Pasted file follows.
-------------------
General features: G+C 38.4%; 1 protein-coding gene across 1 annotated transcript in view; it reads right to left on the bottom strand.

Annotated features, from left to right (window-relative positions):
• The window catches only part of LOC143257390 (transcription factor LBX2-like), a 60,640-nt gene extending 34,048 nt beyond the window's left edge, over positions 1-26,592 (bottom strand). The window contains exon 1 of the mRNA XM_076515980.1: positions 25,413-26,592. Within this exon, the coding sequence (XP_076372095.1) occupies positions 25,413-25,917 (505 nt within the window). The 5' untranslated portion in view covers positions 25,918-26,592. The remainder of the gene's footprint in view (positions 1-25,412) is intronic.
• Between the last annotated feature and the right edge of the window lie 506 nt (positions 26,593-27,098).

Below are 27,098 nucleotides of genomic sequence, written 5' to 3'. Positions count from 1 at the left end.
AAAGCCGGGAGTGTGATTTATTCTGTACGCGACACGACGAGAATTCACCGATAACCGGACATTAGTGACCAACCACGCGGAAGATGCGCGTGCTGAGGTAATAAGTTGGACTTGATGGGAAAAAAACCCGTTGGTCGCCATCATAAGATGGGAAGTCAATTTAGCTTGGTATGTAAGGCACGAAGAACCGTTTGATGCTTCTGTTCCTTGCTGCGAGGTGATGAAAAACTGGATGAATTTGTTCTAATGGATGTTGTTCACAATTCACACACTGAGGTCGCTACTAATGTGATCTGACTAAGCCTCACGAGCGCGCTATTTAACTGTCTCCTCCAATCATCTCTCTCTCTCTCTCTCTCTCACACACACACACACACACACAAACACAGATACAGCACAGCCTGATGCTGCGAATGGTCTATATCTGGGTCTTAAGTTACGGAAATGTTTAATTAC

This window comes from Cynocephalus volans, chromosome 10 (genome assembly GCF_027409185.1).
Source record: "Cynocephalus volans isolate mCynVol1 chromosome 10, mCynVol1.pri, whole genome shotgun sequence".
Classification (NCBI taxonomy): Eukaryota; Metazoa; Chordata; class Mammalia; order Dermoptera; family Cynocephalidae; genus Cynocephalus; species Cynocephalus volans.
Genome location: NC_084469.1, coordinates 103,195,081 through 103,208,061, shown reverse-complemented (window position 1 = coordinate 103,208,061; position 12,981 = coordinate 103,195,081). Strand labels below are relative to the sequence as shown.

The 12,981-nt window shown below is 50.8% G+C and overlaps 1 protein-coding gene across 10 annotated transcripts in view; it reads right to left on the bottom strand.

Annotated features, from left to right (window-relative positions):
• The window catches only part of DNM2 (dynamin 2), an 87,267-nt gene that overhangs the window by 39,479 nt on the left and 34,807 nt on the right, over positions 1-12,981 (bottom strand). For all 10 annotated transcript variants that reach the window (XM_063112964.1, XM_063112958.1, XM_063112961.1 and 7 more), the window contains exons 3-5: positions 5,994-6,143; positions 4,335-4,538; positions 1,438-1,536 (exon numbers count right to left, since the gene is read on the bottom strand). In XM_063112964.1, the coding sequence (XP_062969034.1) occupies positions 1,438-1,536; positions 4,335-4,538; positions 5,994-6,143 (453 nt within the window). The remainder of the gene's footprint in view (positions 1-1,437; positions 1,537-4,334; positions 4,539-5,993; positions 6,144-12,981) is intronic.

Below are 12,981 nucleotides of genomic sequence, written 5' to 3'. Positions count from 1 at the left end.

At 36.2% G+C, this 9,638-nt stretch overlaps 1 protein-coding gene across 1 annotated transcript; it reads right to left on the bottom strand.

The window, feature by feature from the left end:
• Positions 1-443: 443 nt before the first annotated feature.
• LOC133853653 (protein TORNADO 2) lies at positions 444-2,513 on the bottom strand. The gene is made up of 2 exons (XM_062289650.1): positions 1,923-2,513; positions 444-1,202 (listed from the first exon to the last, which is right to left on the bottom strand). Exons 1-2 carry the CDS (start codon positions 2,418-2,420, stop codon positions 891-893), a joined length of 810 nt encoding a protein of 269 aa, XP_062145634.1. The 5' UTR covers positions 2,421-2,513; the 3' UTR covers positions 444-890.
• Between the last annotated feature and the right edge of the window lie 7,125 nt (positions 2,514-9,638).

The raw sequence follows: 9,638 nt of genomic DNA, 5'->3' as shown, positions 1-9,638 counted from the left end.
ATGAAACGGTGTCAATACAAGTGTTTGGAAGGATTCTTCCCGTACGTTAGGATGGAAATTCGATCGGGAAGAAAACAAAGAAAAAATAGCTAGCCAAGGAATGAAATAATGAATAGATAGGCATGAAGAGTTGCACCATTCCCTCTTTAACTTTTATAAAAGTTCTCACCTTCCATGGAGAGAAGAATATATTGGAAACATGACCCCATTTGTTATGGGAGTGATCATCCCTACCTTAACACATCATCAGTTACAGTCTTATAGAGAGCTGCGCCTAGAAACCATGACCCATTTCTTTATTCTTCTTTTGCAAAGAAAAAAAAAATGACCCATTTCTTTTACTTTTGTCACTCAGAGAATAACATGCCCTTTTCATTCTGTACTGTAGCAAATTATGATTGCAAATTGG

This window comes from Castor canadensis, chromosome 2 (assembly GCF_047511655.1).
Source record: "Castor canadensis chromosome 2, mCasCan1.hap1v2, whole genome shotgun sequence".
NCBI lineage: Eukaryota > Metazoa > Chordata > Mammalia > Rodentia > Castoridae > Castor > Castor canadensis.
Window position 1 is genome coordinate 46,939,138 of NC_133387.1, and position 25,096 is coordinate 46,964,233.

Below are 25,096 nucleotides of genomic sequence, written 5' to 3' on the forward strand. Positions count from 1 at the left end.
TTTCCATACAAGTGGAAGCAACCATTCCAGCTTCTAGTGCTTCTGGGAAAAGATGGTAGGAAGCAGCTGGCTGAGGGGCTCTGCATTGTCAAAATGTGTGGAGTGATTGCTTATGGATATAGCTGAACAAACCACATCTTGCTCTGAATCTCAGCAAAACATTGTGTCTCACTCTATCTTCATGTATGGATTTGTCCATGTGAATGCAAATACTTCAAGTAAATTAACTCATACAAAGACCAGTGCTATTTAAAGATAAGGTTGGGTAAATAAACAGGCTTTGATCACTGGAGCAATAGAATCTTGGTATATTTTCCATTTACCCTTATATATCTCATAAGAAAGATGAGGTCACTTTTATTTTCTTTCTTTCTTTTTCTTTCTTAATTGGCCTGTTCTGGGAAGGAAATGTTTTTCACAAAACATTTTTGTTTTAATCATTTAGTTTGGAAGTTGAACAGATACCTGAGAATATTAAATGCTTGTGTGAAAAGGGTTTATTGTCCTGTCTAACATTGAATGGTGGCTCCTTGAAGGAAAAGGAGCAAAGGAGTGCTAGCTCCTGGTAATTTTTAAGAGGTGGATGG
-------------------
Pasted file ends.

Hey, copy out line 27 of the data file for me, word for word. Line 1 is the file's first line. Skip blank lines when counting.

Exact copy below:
TTTCCATACAAGTGGAAGCAACCATTCCAGCTTCTAGTGCTTCTGGGAAAAGATGGTAGGAAGCAGCTGGCTGAGGGGCTCTGCATTGTCAAAATGTGTGGAGTGATTGCTTATGGATATAGCTGAACAAACCACATCTTGCTCTGAATCTCAGCAAAACATTGTGTCTCACTCTATCTTCATGTATGGATTTGTCCATGTGAATGCAAATACTTCAAGTAAATTAACTCATACAAAGACCAGTGCTATTTAAAGATAAGGTTGGGTAAATAAACAGGCTTTGATCACTGGAGCAATAGAATCTTGGTATATTTTCCATTTACCCTTATATATCTCATAAGAAAGATGAGGTCACTTTTATTTTCTTTCTTTCTTTTTCTTTCTTAATTGGCCTGTTCTGGGAAGGAAATGTTTTTCACAAAACATTTTTGTTTTAATCATTTAGTTTGGAAGTTGAACAGATACCTGAGAATATTAAATGCTTGTGTGAAAAGGGTTTATTGTCCTGTCTAACATTGAATGGTGGCTCCTTGAAGGAAAAGGAGCAAAGGAGTGCTAGCTCCTGGTAATTTTTAAGAGGTGGATGG